Cascastel nestles in the rolling hills of the Corbières, in the Languedoc (Occitanie) region of Southern France.
Cascastel lives and breathes wine. There are 200 inhabitants and nearly all are connected with wine.
They either grow, prune or spray the vines and harvest the grapes or are involved in the making and selling of the wine from the Cave Co-operative.
Fitou, Rivesaltes and Corbières wines are produced and economically the Cave has been successful so that other local villages call the Cascastelloise " Les Americaines ".
This small village is 6 kilometers from Durban Corbières, 35 kilometers from Narbonne, and 40 kilometers from Perpignan to the South and Carcassonne to the North West.
The village does have a history and the first recorded evidence of Cascastel is in 861. In the years prior to this Charlemagne had re-established some order
after a long period of instability and devastation following invasions of this frontier zone by the Moors in the eigth century. In 843 the control of the Aude area passed
to Charles le Chauve who in 861 gave his vassal Andromarius the " Villa Calcicustello ". A château was ordered to be built by a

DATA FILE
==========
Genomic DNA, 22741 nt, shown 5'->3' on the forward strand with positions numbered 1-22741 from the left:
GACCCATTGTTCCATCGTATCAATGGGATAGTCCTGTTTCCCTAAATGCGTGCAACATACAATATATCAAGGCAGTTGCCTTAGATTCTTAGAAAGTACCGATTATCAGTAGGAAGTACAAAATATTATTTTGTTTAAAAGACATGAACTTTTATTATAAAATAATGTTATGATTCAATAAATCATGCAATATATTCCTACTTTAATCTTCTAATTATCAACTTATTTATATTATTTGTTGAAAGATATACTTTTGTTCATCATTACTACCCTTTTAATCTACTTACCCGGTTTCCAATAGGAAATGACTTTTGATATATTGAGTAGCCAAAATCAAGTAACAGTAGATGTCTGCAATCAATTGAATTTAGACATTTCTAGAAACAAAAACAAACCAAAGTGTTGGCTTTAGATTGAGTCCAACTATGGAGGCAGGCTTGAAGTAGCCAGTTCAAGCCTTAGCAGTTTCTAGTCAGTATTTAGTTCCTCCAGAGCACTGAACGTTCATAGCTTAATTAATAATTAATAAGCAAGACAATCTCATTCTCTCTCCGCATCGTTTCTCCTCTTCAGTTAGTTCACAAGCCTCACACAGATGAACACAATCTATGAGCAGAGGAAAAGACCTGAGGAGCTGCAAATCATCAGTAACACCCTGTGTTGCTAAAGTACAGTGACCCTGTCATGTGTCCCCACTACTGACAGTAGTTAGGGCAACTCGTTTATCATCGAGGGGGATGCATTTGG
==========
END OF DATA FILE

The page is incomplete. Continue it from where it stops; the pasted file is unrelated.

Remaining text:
charter dated 1390 and the tower of this château along with the church dating from the twelth century and a bridge of the same period crossing the River
Berre form the major part of the old medieval village from which the modern village has grown. The streets of that period were very different.
The River Berre, which has its source in the commune of Quintillan, flows through Cascastel and continues on its route to the Etang of Bages via Durban and Portel Corbières. In November 1999 a 24 hour period of abnormally heavy rain caused the river to burst its banks and the torrents caused a lot of damage. Houses were flooded to a depth of nearly 2 metres, the Medieval bridge was swept away, the Church and Château were damaged; the banks of the river were broken and the Cave Co-operative was nearly destroyed. Roads disappeared and the village was cut off until emergency services arrived. Since 1999 the roads have been rebuilt, the original Cave Co-operative repaired and a new one built opposite. Water and sewage pipes have been relaid and electricity and telephone lines repaired.
The important economic life of the village continues but the heart of the old village still remains damaged by the flood. The Château of Cascastel is a listed historic building - not in the first rank where such national monuments as Versaille and Fontainebleau are listed - but nevertheless it is recognised as part of the Patrimoine or tradition. We have been assured that the work to repair the Château, the church and the banks of the river will start soon, and maybe, rebuild the old Medieval bridge.
© 2003 Text and Photographs by Maggie Comley, Cascastel
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Revised -- 17 October 2018
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